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Eye care in ICU

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Author(s): Sivasankar S | Jasper S | Simon S | Jacob P | John George | Raju R

Journal: Indian Journal of Critical Care Medicine
ISSN 0972-5229

Volume: 10;
Issue: 1;
Start page: 11;
Date: 2006;
Original page

Keywords: Exposure keratopathy | Intensive care patients.

ABSTRACT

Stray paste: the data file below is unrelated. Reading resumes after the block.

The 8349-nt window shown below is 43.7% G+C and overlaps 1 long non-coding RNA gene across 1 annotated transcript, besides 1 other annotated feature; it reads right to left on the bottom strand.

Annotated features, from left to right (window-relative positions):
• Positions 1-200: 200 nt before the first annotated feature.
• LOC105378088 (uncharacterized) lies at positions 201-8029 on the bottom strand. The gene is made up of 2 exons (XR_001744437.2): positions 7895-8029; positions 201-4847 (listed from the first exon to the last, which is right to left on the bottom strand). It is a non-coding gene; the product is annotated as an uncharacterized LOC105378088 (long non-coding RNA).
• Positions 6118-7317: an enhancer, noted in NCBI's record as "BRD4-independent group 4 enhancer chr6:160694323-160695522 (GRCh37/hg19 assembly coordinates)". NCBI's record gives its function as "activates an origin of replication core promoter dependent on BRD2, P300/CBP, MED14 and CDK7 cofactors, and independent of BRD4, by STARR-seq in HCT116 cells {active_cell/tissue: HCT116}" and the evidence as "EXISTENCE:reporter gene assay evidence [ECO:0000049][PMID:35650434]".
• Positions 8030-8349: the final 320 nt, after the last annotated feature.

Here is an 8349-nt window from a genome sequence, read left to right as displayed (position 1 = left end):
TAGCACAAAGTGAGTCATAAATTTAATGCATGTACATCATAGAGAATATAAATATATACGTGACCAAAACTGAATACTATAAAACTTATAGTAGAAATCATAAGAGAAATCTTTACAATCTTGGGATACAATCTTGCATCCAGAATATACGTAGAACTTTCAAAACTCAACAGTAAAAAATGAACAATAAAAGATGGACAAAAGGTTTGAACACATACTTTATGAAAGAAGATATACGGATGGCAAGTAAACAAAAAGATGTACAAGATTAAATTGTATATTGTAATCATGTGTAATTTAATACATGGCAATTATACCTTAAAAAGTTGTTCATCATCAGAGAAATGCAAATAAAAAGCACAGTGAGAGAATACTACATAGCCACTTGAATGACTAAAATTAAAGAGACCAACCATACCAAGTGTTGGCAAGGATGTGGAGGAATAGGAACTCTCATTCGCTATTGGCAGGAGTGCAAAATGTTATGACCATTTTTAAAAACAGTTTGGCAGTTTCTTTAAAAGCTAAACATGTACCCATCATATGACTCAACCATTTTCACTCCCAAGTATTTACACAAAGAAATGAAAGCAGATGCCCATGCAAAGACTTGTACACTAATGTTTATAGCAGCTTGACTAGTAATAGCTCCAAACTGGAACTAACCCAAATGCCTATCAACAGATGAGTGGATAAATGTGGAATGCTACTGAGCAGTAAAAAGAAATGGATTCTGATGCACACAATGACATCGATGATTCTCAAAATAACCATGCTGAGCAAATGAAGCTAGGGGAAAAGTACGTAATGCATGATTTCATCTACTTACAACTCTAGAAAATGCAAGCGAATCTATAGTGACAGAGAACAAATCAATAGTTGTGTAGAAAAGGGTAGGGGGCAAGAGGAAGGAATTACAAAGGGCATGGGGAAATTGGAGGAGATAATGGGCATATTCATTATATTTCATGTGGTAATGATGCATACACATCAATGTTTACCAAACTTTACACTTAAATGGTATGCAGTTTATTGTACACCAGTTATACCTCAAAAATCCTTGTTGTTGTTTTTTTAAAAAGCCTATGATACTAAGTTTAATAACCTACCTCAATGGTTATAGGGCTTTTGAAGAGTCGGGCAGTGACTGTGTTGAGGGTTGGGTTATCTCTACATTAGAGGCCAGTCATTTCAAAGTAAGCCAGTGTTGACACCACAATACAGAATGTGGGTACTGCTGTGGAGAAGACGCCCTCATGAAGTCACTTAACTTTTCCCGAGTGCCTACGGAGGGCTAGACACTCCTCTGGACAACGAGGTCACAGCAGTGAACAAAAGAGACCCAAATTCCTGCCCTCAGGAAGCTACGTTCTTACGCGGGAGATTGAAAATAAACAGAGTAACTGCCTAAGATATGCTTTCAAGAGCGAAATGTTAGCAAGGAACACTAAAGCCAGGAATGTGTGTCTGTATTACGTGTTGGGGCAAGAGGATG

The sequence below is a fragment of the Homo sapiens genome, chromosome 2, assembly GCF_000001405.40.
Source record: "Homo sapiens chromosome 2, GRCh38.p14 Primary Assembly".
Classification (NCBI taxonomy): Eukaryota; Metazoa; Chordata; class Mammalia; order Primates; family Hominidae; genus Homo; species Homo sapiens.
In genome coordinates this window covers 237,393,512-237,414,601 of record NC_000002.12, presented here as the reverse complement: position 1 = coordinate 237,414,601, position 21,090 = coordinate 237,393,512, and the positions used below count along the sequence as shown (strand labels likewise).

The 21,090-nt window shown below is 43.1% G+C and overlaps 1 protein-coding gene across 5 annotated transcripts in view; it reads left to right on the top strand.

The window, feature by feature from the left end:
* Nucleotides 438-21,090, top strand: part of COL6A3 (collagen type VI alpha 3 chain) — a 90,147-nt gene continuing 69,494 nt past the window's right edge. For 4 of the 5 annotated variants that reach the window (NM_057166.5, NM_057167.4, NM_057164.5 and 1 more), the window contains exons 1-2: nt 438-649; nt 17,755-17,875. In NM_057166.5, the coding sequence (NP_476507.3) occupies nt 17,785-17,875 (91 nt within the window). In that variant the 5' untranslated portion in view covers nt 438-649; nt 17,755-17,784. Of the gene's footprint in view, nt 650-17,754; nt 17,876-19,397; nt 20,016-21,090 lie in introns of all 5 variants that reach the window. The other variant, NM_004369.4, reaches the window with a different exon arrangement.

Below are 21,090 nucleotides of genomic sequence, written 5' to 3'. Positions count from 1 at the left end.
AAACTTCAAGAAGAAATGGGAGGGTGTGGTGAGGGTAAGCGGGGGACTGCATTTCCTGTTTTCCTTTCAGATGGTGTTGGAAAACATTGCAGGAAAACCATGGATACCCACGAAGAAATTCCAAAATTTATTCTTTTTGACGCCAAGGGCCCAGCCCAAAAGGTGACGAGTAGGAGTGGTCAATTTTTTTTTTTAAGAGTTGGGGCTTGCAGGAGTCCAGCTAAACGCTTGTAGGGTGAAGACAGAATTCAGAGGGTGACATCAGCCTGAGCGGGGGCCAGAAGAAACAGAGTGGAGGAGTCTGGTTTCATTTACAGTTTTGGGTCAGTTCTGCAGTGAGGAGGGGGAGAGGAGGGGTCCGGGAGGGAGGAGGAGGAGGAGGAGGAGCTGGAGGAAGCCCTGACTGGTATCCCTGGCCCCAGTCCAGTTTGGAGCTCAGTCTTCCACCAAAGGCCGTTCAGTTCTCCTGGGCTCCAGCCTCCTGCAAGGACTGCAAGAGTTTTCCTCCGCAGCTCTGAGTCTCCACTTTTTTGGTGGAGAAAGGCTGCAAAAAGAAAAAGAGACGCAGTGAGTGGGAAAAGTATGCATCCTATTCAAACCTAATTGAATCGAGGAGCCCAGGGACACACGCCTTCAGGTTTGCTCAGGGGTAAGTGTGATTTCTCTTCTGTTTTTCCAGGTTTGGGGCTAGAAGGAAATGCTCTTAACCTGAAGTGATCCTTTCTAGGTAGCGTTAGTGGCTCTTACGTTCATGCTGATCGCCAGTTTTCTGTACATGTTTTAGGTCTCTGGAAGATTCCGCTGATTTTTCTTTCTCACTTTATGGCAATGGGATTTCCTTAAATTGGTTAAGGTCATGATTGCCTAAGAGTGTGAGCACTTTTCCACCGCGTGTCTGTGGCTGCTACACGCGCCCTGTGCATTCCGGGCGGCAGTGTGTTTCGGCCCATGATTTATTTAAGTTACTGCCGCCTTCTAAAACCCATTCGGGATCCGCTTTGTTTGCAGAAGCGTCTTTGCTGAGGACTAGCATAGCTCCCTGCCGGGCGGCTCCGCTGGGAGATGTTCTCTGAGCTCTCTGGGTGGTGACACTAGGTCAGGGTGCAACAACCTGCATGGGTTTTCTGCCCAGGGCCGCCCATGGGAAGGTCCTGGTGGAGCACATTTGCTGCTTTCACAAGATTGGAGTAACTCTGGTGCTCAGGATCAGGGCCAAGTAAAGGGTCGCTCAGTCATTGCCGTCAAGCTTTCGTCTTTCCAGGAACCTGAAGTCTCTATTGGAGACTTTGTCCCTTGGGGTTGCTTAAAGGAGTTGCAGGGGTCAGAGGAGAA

Context: Patients in intensive care units have impaired ocular protective mechanisms, resulting in a high risk of developing eye complications. Various eye care protocols are being used, but none is proven to be absolutely effective. Aims: To compare the efficacy of using a combination of ocular lubricants and securing tape over the eyelids (Open chamber method), with use of swimming goggles and regular moistening of eyelids with gauze soaked in sterile water (Closed chamber method), to prevent corneal epithelial breakdown in the sedated and semiconscious intensive care adult patient. Settings and Design: A randomized clinical study was performed. Patients with Glasgow coma scale score of £ 10/15, admitted into the Medical ICU of a large teaching hospital, over a four month duration, were studied. Materials and Methods: Patients were examined daily by an Ophthalmologist, using a portable slit lamp and the patient′s corneas were tested daily using 1% Fluorescein drops. Standard grading scales were used to record eyelid position and corneal and conjunctival changes. Statistical analysis used: Quantitative variables were described in terms of their relative frequencies in proportions. Null hypothesis was applied to derive the statistical significance of the observed variations in both the treatment groups. Chi-square test for relationships was used to assess the effect of specific variables on the development of keratopathy. Results: Sixty one patients (122 eyes) in the open chamber group and 63 (126 eyes) in the closed chamber group, were analyzed. Incomplete lid closure was seen in 74 eyes (30%). Exposure keratopathy was noticed in 39 eyes (32%) in open chamber group and ten (8%) in closed chamber group and was more severe in the former group. There was no difference in the incidence of conjunctival oedema in both groups. Incomplete lid closure and use of muscle relaxants, were significant risk factors for developing keratopathy. Conclusions: Use of swimming goggles and regular moistening of eyelids with gauze soaked in sterile water providing a moisture chamber, is more effective than using a combination of ocular lubricants and securing tape over the eyelids, in preventing corneal epithelial breakdown in sedated and semiconscious intensive care unit patients.
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